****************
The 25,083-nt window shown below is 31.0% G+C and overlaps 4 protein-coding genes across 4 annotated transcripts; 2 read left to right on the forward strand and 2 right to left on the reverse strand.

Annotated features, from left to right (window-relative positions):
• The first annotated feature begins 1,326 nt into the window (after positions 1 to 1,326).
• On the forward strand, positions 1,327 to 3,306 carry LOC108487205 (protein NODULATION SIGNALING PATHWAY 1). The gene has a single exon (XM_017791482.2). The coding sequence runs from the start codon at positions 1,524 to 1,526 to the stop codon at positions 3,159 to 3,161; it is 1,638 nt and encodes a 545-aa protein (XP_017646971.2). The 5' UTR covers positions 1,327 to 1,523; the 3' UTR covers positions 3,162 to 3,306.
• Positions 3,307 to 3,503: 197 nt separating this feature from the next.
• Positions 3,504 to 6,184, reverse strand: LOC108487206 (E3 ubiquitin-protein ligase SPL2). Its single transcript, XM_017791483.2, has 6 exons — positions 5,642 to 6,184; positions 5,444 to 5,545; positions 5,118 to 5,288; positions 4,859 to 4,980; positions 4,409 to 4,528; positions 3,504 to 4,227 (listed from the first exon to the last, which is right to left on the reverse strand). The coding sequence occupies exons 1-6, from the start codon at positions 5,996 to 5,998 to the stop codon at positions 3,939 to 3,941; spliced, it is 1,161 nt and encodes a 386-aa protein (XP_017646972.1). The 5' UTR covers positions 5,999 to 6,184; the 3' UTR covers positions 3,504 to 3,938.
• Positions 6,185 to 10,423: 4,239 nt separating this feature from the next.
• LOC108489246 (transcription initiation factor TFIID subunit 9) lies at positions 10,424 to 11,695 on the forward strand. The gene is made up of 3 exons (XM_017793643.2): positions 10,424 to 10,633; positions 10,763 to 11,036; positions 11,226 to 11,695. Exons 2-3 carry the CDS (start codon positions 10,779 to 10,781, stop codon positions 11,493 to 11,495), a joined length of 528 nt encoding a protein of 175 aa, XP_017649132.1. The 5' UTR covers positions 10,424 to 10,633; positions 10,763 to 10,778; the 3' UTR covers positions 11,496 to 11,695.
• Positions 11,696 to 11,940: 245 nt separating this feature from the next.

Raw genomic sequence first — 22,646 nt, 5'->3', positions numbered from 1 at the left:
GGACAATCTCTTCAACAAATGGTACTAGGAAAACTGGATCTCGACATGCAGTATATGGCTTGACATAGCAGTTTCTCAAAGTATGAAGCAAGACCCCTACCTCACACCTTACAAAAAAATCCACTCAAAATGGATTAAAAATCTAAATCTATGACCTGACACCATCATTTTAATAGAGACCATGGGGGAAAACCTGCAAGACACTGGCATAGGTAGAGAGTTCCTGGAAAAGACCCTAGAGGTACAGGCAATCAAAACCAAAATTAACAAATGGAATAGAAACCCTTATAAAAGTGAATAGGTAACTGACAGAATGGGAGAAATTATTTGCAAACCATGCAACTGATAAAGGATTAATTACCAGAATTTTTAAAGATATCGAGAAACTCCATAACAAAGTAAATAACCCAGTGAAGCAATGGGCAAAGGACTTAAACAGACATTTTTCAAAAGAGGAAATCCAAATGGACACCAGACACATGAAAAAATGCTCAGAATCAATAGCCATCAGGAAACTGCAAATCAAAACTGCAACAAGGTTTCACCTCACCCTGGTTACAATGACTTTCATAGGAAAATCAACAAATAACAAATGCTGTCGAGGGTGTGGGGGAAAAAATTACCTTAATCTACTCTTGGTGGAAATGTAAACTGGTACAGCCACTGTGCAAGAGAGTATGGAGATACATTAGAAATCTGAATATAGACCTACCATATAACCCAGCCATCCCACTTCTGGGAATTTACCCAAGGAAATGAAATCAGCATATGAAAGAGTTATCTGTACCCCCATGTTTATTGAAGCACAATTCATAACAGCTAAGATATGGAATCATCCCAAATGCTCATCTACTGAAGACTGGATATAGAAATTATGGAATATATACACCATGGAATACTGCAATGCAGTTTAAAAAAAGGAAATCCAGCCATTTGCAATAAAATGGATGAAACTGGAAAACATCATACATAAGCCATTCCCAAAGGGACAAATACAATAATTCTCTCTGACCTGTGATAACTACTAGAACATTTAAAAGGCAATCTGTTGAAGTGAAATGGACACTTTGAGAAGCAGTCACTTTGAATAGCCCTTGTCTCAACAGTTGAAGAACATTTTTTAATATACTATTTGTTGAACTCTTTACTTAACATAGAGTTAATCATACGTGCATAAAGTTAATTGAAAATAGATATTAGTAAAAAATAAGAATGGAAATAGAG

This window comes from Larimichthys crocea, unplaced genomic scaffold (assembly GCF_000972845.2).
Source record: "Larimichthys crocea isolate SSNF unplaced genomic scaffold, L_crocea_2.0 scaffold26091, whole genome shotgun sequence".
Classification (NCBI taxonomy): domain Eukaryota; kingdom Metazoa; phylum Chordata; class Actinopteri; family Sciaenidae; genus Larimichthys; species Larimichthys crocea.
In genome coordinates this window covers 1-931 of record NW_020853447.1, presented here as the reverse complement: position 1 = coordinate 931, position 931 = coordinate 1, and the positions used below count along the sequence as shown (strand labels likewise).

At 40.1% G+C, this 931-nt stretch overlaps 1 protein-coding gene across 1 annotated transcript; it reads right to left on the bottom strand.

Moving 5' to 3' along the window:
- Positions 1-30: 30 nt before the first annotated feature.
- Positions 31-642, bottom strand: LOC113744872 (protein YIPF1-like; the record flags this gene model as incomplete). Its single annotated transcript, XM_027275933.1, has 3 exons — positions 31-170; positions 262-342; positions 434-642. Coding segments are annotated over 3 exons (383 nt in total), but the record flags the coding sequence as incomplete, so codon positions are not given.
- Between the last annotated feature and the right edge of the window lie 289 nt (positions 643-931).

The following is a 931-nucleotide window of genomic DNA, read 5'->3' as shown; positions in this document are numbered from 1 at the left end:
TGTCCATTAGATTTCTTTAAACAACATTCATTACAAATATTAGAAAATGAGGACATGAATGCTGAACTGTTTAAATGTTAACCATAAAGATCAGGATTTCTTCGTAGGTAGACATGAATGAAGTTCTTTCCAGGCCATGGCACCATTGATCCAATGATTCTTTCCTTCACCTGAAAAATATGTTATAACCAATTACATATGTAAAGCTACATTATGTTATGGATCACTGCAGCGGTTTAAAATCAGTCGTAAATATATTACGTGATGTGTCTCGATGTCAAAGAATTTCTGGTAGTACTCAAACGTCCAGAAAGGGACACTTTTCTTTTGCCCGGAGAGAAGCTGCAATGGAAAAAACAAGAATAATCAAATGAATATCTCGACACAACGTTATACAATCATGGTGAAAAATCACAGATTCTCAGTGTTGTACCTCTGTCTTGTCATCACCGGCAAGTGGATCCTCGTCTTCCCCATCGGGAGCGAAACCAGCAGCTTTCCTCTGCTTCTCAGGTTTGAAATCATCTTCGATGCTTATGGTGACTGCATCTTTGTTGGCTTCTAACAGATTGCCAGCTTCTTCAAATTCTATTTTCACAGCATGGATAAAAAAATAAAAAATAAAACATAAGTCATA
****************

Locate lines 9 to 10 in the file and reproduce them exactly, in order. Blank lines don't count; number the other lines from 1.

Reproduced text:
• Positions 11,696 to 11,940: 245 nt separating this feature from the next.

Raw genomic sequence first — 22,646 nt, 5'->3', positions numbered from 1 at the left: